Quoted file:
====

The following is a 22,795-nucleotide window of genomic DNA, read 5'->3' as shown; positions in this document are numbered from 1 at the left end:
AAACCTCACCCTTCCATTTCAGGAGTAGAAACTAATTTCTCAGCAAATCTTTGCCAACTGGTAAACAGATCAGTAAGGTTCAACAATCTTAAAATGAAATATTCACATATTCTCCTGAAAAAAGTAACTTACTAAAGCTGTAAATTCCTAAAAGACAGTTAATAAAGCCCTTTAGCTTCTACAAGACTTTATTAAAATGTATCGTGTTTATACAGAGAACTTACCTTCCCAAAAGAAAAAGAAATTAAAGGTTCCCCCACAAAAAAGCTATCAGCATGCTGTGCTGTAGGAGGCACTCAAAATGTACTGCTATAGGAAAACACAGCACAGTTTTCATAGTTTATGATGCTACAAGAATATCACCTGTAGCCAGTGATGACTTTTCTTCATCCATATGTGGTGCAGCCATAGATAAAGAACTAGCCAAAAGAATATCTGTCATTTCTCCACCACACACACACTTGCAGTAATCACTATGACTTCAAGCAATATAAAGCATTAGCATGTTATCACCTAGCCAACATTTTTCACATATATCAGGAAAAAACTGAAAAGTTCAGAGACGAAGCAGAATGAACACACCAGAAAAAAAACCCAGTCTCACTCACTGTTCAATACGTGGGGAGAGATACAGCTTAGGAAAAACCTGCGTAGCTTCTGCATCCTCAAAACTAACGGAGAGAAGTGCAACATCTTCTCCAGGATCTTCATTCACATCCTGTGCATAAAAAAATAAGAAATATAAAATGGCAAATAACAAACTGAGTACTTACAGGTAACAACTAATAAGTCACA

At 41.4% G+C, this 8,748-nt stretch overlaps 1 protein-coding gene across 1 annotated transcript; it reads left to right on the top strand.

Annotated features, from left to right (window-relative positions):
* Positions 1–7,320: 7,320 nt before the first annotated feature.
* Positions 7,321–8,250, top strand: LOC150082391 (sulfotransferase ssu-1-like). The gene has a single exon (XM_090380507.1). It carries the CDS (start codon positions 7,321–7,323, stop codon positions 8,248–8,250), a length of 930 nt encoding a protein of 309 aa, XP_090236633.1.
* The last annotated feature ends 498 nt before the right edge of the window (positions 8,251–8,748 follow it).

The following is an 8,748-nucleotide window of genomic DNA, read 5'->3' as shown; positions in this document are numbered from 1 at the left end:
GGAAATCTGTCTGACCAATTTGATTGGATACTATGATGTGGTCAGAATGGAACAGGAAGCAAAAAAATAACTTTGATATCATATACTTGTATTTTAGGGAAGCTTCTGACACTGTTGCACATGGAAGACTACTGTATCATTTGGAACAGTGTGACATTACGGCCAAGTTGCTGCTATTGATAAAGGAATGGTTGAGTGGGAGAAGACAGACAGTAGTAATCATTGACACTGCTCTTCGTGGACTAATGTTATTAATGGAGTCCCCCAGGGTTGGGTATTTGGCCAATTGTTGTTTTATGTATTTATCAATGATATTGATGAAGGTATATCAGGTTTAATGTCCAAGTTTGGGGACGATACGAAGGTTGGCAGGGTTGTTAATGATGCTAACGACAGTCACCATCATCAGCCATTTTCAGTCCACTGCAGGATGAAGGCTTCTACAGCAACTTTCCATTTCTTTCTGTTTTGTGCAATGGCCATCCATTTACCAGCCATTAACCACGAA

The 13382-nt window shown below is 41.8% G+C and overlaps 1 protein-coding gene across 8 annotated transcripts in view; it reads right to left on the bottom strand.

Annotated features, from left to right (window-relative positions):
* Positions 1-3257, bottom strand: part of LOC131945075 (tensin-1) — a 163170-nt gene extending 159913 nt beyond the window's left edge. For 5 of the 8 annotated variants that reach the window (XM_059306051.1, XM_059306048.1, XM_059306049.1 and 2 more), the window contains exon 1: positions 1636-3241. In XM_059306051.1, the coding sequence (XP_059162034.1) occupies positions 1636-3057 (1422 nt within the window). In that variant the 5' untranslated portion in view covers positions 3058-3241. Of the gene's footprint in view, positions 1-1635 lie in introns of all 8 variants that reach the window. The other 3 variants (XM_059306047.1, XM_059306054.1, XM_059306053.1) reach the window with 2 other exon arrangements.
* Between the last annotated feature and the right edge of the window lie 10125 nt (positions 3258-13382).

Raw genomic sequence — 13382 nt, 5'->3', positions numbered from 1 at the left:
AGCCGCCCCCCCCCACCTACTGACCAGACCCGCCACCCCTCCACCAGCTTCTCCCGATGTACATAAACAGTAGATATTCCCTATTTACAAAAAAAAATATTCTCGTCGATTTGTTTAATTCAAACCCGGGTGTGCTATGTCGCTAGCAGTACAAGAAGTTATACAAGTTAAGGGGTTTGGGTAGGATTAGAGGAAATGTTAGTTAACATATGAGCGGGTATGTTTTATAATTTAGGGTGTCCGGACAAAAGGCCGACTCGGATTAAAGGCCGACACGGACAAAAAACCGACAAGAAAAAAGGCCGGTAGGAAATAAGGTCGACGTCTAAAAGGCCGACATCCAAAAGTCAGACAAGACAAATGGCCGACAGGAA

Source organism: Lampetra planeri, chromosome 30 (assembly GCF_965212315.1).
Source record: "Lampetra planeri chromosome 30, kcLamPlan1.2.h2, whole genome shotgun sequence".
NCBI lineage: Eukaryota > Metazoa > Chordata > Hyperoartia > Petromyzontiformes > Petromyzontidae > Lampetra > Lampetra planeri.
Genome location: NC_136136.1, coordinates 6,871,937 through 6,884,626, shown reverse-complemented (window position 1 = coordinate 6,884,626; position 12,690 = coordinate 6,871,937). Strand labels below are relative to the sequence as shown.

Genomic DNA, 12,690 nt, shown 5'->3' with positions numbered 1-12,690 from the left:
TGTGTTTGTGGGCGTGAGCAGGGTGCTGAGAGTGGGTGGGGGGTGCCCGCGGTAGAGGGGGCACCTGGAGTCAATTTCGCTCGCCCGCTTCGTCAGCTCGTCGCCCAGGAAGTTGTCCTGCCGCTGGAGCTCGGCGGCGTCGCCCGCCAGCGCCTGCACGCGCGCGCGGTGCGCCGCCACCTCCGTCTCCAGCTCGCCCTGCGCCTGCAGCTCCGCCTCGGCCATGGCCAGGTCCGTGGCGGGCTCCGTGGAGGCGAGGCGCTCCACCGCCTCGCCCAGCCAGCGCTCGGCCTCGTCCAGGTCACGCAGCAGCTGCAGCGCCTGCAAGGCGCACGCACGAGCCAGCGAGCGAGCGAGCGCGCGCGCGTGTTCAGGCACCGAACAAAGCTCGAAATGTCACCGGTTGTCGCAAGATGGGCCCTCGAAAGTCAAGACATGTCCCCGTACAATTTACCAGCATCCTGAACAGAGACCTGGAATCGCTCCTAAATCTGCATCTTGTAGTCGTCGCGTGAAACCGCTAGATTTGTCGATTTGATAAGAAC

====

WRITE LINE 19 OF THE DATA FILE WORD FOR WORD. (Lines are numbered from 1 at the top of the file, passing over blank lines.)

Genome location: NC_136136.1, coordinates 6,871,937 through 6,884,626, shown reverse-complemented (window position 1 = coordinate 6,884,626; position 12,690 = coordinate 6,871,937). Strand labels below are relative to the sequence as shown.